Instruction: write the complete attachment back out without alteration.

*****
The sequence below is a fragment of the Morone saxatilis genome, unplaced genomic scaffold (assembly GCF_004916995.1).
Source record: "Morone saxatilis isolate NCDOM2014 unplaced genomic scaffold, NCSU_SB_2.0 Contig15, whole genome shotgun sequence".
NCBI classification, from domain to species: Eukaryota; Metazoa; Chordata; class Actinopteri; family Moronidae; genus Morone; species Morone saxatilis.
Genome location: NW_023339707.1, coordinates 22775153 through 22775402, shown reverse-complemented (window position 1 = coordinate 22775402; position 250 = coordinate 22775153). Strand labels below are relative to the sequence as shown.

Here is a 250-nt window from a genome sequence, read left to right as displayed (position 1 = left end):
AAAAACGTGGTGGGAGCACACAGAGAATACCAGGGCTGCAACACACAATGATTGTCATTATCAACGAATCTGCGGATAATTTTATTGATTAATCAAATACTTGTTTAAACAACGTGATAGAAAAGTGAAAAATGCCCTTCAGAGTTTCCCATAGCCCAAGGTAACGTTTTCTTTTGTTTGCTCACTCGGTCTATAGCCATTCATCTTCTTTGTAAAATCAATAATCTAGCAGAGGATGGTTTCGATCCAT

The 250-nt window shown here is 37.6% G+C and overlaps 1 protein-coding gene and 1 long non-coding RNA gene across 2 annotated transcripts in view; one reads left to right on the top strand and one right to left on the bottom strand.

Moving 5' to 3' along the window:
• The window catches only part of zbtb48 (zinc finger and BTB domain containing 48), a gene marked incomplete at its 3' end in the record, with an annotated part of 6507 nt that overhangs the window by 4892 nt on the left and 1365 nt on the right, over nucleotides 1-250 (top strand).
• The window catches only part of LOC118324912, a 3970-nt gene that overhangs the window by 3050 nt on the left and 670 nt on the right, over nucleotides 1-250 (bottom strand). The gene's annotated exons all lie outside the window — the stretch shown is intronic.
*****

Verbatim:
The sequence below is a fragment of the Morone saxatilis genome, unplaced genomic scaffold (assembly GCF_004916995.1).
Source record: "Morone saxatilis isolate NCDOM2014 unplaced genomic scaffold, NCSU_SB_2.0 Contig15, whole genome shotgun sequence".
NCBI classification, from domain to species: Eukaryota; Metazoa; Chordata; class Actinopteri; family Moronidae; genus Morone; species Morone saxatilis.
Genome location: NW_023339707.1, coordinates 22775153 through 22775402, shown reverse-complemented (window position 1 = coordinate 22775402; position 250 = coordinate 22775153). Strand labels below are relative to the sequence as shown.

Here is a 250-nt window from a genome sequence, read left to right as displayed (position 1 = left end):
AAAAACGTGGTGGGAGCACACAGAGAATACCAGGGCTGCAACACACAATGATTGTCATTATCAACGAATCTGCGGATAATTTTATTGATTAATCAAATACTTGTTTAAACAACGTGATAGAAAAGTGAAAAATGCCCTTCAGAGTTTCCCATAGCCCAAGGTAACGTTTTCTTTTGTTTGCTCACTCGGTCTATAGCCATTCATCTTCTTTGTAAAATCAATAATCTAGCAGAGGATGGTTTCGATCCAT

The 250-nt window shown here is 37.6% G+C and overlaps 1 protein-coding gene and 1 long non-coding RNA gene across 2 annotated transcripts in view; one reads left to right on the top strand and one right to left on the bottom strand.

Moving 5' to 3' along the window:
• The window catches only part of zbtb48 (zinc finger and BTB domain containing 48), a gene marked incomplete at its 3' end in the record, with an annotated part of 6507 nt that overhangs the window by 4892 nt on the left and 1365 nt on the right, over nucleotides 1-250 (top strand).
• The window catches only part of LOC118324912, a 3970-nt gene that overhangs the window by 3050 nt on the left and 670 nt on the right, over nucleotides 1-250 (bottom strand). The gene's annotated exons all lie outside the window — the stretch shown is intronic.